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Most young climbers, mountaineers and trekkers haven't had to go through the gruelling task of the recent past, that consisted of having to wear-in mountain boots. And when we say gruelling, we mean really gruelling.
Mountain footwear has to be tough and durable and also rigid in the case of high mountaineering. But the technology of the past was unable to produce a durable boot without it being extremely heavy. And it was also unable to mould the rigid materials to the exact shape of the foot.
The result? Rather than moulding the boot to your foot, your foot had to mould itself to the boot; through pain, blisters, bruises and discomfort, and although this decreased over time, it never went away all together. This and the hindered movement and technique meant that wearing mountain boots was certainly an ordeal and it was the price we all had to pay in order to reach summits and trek through the mountains, in safety.
For this reason, the investment into Research and Development for footwear materials over the years has proved to be a much greater breakthrough than any other advancements in materials for mountaineering, hiking & trekking. Those of us who, just 20 years ago, had to suffer wearing mountain boots, are amazed with the boots that have become available this generation. Ergonomic lasts that fit like a glove and make a mountaineering boot feel as comfortable as a shoe; ultra-light, tough and durable materials which limit weight without losing out on properties such as rigidity and protection; state-of-the-art designs that maximize our technique...
And lets not forget the appearance of totally new kinds of footwear: shoes for mountain racing and trekking, serious trekking boots that offer outstanding performance and safety on the highest peaks all-year round.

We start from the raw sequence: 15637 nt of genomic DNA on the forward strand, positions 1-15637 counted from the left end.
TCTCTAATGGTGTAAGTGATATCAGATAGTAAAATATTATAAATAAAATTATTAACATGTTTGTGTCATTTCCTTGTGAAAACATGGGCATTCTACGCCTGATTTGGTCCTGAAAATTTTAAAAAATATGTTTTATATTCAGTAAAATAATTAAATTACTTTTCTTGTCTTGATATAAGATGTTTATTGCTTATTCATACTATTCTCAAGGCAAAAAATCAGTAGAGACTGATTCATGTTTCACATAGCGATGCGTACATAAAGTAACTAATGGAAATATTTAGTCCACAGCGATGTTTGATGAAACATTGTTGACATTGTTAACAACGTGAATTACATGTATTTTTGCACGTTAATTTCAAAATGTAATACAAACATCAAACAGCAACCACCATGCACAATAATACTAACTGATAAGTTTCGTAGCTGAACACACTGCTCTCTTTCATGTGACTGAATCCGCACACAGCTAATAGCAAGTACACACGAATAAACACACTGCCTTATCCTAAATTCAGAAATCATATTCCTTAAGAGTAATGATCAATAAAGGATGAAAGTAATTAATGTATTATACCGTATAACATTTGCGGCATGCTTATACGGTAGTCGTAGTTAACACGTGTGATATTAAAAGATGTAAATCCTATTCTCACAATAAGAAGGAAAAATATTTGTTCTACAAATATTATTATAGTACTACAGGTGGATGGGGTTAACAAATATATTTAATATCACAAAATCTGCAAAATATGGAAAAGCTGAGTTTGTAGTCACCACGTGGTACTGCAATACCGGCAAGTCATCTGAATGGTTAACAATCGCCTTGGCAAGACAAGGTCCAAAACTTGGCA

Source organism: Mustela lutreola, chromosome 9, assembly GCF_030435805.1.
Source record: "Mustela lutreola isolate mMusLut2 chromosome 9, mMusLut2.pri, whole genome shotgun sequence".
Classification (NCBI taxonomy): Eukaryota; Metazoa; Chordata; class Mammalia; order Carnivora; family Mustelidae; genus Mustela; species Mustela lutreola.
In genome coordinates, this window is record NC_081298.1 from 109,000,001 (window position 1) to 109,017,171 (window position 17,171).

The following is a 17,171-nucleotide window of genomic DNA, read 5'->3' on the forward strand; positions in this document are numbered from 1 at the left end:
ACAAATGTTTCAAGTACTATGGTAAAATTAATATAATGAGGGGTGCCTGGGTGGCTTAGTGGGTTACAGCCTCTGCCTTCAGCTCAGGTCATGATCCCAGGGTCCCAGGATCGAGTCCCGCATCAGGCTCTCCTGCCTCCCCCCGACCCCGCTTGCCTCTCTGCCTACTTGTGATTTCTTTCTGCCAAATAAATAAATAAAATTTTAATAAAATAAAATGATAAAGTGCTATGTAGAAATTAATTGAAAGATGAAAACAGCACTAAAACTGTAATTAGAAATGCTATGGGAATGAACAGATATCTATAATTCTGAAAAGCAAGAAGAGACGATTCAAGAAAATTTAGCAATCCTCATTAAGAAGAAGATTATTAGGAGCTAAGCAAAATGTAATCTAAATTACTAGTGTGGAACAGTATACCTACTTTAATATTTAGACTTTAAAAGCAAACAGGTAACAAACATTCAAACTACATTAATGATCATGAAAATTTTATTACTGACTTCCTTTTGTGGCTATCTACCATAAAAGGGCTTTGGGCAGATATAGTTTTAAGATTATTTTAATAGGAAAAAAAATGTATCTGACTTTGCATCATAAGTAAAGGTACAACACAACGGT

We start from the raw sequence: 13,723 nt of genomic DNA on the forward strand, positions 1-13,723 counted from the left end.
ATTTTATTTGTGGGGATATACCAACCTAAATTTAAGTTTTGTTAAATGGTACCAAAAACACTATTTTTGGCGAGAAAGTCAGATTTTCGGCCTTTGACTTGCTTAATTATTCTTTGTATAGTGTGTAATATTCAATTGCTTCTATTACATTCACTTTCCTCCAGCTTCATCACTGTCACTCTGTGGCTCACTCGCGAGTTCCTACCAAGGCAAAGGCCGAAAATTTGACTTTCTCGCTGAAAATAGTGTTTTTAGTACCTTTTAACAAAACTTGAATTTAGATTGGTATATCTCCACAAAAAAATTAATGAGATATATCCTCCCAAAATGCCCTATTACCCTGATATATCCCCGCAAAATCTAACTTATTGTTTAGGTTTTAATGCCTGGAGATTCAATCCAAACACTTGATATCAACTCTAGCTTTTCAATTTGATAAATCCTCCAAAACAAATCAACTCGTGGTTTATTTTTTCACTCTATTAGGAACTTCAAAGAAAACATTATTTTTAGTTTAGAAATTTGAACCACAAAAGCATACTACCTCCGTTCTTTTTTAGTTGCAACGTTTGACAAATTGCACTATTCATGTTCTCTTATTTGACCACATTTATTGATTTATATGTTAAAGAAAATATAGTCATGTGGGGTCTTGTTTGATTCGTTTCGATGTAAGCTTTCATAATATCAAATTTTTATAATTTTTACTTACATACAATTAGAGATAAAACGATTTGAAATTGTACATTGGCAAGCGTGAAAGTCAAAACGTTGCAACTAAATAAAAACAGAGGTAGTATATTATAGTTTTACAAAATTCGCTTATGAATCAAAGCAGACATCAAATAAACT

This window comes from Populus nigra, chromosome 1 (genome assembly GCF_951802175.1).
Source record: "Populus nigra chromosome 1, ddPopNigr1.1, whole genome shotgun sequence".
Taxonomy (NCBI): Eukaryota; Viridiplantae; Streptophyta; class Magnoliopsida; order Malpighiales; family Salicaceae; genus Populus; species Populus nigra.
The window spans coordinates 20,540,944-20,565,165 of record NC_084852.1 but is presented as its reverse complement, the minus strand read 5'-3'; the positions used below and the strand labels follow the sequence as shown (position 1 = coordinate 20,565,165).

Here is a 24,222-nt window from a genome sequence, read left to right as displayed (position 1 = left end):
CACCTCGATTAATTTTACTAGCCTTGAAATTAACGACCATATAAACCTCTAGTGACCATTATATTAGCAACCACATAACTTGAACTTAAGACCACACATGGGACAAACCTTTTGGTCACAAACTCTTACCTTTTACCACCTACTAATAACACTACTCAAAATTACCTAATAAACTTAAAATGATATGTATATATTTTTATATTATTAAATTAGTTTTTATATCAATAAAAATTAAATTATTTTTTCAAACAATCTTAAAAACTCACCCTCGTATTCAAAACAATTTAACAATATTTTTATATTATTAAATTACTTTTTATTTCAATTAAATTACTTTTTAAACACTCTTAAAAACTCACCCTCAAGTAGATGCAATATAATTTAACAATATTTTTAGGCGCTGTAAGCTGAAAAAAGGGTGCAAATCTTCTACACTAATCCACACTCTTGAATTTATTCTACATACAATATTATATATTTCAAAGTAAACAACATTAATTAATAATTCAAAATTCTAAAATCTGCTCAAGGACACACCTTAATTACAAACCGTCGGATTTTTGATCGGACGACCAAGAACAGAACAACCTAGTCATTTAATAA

The new generation of boots and shoes make life much, much easier, because they directly affect our level of comfort and this translates into a much greater level of enjoyment. But the end result is that they affect our level of safety: boots are lighter, this causes less fatigue, which in turn leads to increased dexterity. The absence of painful points means you can freely use your whole foot and the overall design no longer feels as if you're walking on huge blocks of wood.
And what about climbing shoes? They didn't become popular until the 70s, along with the appearance of the grading system during the revolution in the world of climbing. Before this, people climbed where they could in mountain boots or hand-made shoes made of hemp or rubber. Imagine what it was like for RabadÃ¡ & Navarro, to climb the EspolÃ³n del FirÃ©, in Riglos, Spain, wearing shoes made out of hemp. The evolution of climbing shoes brought with it the new climbing level: VII and universalized level V. Climbing shoes are totally responsible for what was to come; when most climbers reach level 6 and the best reach 9b+...
Here is our selection. To say they are well-known brands is to say little. We invite you to visit our brands page, where you'll be able to read about their origins & history. You'll discover some surprising facts. For example...Did you know that Garmont has been making boots in the same place it started? and has been owned by the same family since 1867? or that La Sportiva and Scarpa have a history of nearly 100 years, or that Salomon has spent nearly 70 years producing footwear from the Alps? Or that Bestard still semi-hand-crafts its mountain shoes and boots in the heart of the island of Mallorca?
How can they not inspire anything but confidence?